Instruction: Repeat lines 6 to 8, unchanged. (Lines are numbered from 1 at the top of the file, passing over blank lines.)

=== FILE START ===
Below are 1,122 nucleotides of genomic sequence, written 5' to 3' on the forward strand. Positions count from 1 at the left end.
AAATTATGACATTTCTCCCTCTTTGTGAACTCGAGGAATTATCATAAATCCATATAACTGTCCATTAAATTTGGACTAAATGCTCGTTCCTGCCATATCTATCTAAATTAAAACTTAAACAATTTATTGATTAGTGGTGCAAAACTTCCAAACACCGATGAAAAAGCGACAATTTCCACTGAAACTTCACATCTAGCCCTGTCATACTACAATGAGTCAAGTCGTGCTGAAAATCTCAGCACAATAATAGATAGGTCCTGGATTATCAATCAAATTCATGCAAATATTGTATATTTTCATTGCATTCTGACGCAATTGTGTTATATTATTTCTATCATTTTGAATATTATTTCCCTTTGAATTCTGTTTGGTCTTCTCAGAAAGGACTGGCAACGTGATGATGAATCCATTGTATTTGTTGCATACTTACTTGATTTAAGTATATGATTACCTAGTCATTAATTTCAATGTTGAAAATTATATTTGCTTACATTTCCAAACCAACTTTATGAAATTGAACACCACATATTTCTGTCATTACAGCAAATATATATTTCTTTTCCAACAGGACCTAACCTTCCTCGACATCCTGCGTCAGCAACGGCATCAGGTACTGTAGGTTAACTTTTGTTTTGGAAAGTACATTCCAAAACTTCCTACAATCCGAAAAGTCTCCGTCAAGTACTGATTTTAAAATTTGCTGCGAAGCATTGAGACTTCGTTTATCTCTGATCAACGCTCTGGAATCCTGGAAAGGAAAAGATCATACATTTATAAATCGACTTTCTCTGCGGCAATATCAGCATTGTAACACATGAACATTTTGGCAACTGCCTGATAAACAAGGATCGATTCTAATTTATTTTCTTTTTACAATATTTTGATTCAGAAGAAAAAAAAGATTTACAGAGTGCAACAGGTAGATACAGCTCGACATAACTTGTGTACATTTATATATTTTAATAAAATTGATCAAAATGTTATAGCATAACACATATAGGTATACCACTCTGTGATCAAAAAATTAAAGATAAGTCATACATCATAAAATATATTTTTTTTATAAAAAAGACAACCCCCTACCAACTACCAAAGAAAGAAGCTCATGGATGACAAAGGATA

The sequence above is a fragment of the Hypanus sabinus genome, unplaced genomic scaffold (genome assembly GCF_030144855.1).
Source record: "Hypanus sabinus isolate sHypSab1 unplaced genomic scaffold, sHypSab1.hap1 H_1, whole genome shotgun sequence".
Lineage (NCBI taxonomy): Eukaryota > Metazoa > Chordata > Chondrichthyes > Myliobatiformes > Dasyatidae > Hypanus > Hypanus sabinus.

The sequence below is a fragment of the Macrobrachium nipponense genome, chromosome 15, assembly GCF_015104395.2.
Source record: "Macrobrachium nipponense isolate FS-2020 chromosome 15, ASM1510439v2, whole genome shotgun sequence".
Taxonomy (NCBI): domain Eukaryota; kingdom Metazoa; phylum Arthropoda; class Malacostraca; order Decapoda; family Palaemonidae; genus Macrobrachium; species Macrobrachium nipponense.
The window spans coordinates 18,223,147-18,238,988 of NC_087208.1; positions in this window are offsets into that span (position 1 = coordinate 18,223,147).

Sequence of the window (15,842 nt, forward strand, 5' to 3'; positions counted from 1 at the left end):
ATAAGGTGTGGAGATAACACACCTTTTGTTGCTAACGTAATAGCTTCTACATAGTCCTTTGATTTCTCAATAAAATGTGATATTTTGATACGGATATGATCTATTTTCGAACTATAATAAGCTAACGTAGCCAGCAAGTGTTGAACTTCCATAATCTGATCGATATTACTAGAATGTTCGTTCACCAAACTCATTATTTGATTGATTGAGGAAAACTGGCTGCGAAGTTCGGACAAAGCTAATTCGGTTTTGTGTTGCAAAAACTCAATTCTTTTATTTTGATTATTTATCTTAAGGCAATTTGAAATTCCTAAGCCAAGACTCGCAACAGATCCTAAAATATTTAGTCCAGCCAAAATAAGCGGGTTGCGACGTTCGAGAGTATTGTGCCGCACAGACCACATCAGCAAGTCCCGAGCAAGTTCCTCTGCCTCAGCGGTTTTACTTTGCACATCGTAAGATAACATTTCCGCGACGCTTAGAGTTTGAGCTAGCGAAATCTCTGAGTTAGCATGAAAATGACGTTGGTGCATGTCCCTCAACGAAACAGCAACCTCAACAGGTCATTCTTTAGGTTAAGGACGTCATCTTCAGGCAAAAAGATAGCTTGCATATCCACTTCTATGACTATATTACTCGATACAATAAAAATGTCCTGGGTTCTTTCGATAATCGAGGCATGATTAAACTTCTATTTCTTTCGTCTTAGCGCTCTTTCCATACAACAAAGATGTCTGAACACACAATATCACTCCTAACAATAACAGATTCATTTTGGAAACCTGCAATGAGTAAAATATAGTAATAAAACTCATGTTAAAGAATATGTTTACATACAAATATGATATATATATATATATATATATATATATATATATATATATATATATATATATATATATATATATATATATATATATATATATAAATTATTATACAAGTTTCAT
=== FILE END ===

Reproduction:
The sequence below is a fragment of the Macrobrachium nipponense genome, chromosome 15, assembly GCF_015104395.2.
Source record: "Macrobrachium nipponense isolate FS-2020 chromosome 15, ASM1510439v2, whole genome shotgun sequence".
Taxonomy (NCBI): domain Eukaryota; kingdom Metazoa; phylum Arthropoda; class Malacostraca; order Decapoda; family Palaemonidae; genus Macrobrachium; species Macrobrachium nipponense.